Trenchless pipe installation is growing in popularity across the world. The technology allows vast pipelines many kilometres in length to be installed with minimal surface disruption, by avoiding the need to dig trenches or carry out excavation to bury pipes underground.
There are several trenchless installation techniques, but all essentially involve pulling a fully-fabricated pipeline through the ground.
With trenchless pipe installation, no more than two holes need to be dug – a shaft at the start of the pipeline and a shaft at the end.
Using just two holes and carrying out the laying of the pipeline underground means that installation does not involve digging up huge swathes of land.
Pipelines can be installed under roads, railway lines, rivers, buildings and even entire cities. Trenchless installation requires less space and therefore reduces the chances of interfering with existing utilities, like electric cables.
Here are six of the most common forms of trenchless pipe installation.
Horizontal directional drilling
Horizontal directional drilling (HDD) installs underground pipelines made of different materials and diameters up to 350mm. It can install around 250 metres of pipeline at a time, passing underneath motorways, railway lines, rivers and infrastructure above-ground.
Water mains, wastewater pipes, oil lines and gas pipes can all be installed using horizontal directional digging. Away from pipes, the method is also used for underground cables and ducts.
There are three stages to horizontal directional digging. The first involves drilling a pilot hole into the ground and along a predetermined underground path.
The second stage sees the initial borehole enlarged by pumping in drilling fluid. The drilling fluid grinds down the soil and carries cuttings back to the entrance of the borehole.
How long it takes to enlarge the hole is dependent on soil conditions, the length of the borehole and the width to which it has be to widened before the pipe is installed.
The completed pipeline is then pulled through the borehole for stage three of the installation process, where it sits ready to be connected.
One downside to horizontal directional digging is that it is an intense process. Pipelines can suffer abrasion, impact damage and scarring as they are dragged underground.
To prevent this, pipes being installed using horizontal directional digging are protected with brushable epoxy coatings, shrink sleeves, protective tapes and specialist fibreglass composite wrap for pipe and weld protection.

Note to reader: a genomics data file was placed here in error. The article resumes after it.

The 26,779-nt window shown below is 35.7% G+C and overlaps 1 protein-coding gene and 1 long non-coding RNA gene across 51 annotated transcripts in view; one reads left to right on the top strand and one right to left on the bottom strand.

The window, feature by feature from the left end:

The versatility of horizontal directional digging in terms of the different types and sizes of pipeline it can be used to install make it one of the most popular forms of trenchless technology.
Impact moling is used for the installation of smaller pipelines up to 150mm in diameter over shorter distances of up to 60 metres.
The installation takes place at a depth of one metre below the surface or 10 times the diameter of the pipe, whichever is greater.
Two vertical pits are dug at either end of where the pipe is to be laid. A pneumatic hammering tool known as an impact mole is then positioned in one shaft facing across to the other.
When the compressor in the mole is activated, it advances in a straight line to create a borehole from one pit to the other.
Once the borehole has been created, the pipe is dragged through. Impact moling has low costs, causes minimal disturbance and takes less installation time than other forms of trenchless pipe installation.
Auger boring involves drilling two vertical shafts and jacking a steel casing through the ground between the pits. Earth is removed from inside the steel casing using a rotating auger, which sends the soil through to one of the shafts for removal.
Once the auger has done its work and excavated the soil, a pipeline is left connecting the two pits. Boreholes of huge diameters can be created using auger boring.
This makes it a popular trenchless pipe installation technique for the construction of sewer ducts and major infrastructure pipelines passing beneath buildings.
Microtunnelling uses a remote controlled steerable bore to install huge pipelines in a single pass via pipe jacking. The boring machine is operated by a user on the surface, who guides the automatic steering system through the ground.
Soil is removed either by vacuum, slurry or a rotating auger, as with auger boring. As the microtunnelling boring machine drills through the ground, a jackhammer pushes the pipe into place between the machine and the jacking rig.
The steering system enables highly accurate boreholes to be created over very long distances, including curved lines.
Pipe diameters ranging from 1 to 3 metres can be installed via microtunnelling, making it ideal for boring deep gravity sewers and mains water lines underneath towns and cities.
Microtunnelling also provides an alternative to horizontal directional drilling when the ground is too unstable to take HDD.
Pipe ramming is a trenchless pipeline installation technique involving no use of drilling fluids or over-excavation. It literally rams a pipe through the ground.
This is achieved by digging two pits. A percussion hammer is attached to the end of the pipe to be installed. The front of the pipe is then aligned in the direction it is to travel.
An air compressor drives the pipeline through the soil from one pit to the other. Sometimes, guide rails are needed to maintain the correct path.
Pipe ramming offers less accuracy compared to other techniques. It does though permit the installation of larger pipes in a wide range of soil conditions.